Plot: Jeffrey Magee is a an orphaned boy who blows into the town of Two Mills, Pennsylvania (a fictional place) one afternoon. Within the first day he has already made an impression on the neighborhood. He butts into an ongoing little league game and hits line drives off of ace pitcher John McNab. He strays into Finsterwald’s backyard, a place that no other kid will venture due to the local grinch that lives there. And the Pickwell kids claim that they saw him running on top of the steel rails of the railroad tracks. With all of these crazy stories floating about, people begin calling him Maniac Magee.
But Jeffrey soon hits upon the split reality of Two Mills: the town is divided strictly along racial lines of white and black. Maniac is oblivious to it all. Although being white himself, he openly wanders into the black part of town and remains oblivious to his blunder. He stays with the Beale family on Sycamore street until they begin receiving threats because they are housing a “honky fishbelly.” Maniac knows then that it is time to move on.
He takes up residence in the bison pen at a local zoo, until he makes friends with the local groundskeeper, an elderly man named Grayson. During his weeks with Grayson, Jeffrey listens to his tales about playing minor league ball and he also teaches the old man how to read. When Grayson passes away, Jeffrey again hits the road and eventually ends up back in Two Mills. This time Maniac will examine even more closely the racial strife in the town and take action to ameliorate it.
Personal Reaction: A couple of years ago I tried to listen to the audiobook version of Love Stargirl by Spinelli. I say “tried” because a couple of chapters into it, I found it to be so annoying that I turned it off. It may not have been the writing. It may have been the subject matter or the grating voice of the narrator.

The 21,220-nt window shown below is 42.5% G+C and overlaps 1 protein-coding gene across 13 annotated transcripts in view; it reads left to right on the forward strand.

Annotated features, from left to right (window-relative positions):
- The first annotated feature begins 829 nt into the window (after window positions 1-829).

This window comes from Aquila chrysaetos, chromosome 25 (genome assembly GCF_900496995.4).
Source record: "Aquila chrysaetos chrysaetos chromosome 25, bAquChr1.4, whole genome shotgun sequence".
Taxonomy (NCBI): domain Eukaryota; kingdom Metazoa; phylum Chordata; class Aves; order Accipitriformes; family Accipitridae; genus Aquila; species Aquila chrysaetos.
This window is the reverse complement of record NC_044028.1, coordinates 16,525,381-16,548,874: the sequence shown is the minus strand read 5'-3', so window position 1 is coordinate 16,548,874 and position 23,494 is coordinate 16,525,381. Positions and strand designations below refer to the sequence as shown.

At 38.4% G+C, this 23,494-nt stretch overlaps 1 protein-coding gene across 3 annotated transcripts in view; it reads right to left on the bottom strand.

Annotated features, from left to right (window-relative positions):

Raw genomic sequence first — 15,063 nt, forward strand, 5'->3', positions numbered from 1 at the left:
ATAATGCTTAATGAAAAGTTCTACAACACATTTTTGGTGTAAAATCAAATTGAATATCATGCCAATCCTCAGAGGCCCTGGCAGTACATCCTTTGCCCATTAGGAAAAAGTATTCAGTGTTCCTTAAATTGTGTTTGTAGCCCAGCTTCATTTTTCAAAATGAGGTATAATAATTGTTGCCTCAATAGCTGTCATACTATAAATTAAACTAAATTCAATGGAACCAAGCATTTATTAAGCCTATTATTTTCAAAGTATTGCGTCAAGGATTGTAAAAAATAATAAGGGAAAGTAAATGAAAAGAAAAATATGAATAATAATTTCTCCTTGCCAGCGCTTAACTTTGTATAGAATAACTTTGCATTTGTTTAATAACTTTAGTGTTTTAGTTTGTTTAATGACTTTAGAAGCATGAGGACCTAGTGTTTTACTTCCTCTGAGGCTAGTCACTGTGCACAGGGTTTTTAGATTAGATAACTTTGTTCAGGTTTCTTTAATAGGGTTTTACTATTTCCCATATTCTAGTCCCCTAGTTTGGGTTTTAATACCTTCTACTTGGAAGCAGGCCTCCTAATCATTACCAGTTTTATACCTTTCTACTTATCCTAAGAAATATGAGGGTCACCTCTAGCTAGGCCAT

As I listened to the audiobook of Maniac Magee, I thought that I was going to have a similar reaction to this book. I enjoyed the opening when Jeffrey rolls into Two Mills like
a supernatural event, performing heroic acts and getting everyone talking. Midway through, however, during the scenes with Grayson, I felt that Spinelli had lost the momentum of the narrative. I found the interaction between Maniac and the elderly groundskeeper to be cloying, especially when he was teaching him to read. Where was the hook, I wondered, to keep the reader, well, reading?
The book picks up again when Maniac returns to Two Mills and encounters the racial conflict. At this point, older readers will realize that the character of Jeffrey is really not much of a character at all. He is the personification of racial tolerance and color blindness. He is the unearthly hero who can perform great miracles and open people’s hearts. I appreciated Spinelli asking readers to make this leap to study the symbolism surrounding the character of Maniac. For this reason, I can understand why this book is taught in many middle school classrooms and also won the 1991 Newberry Honor Medal.
Themes: racial conflict, heroism/heroic acts, orphan, individual vs. society, community healing.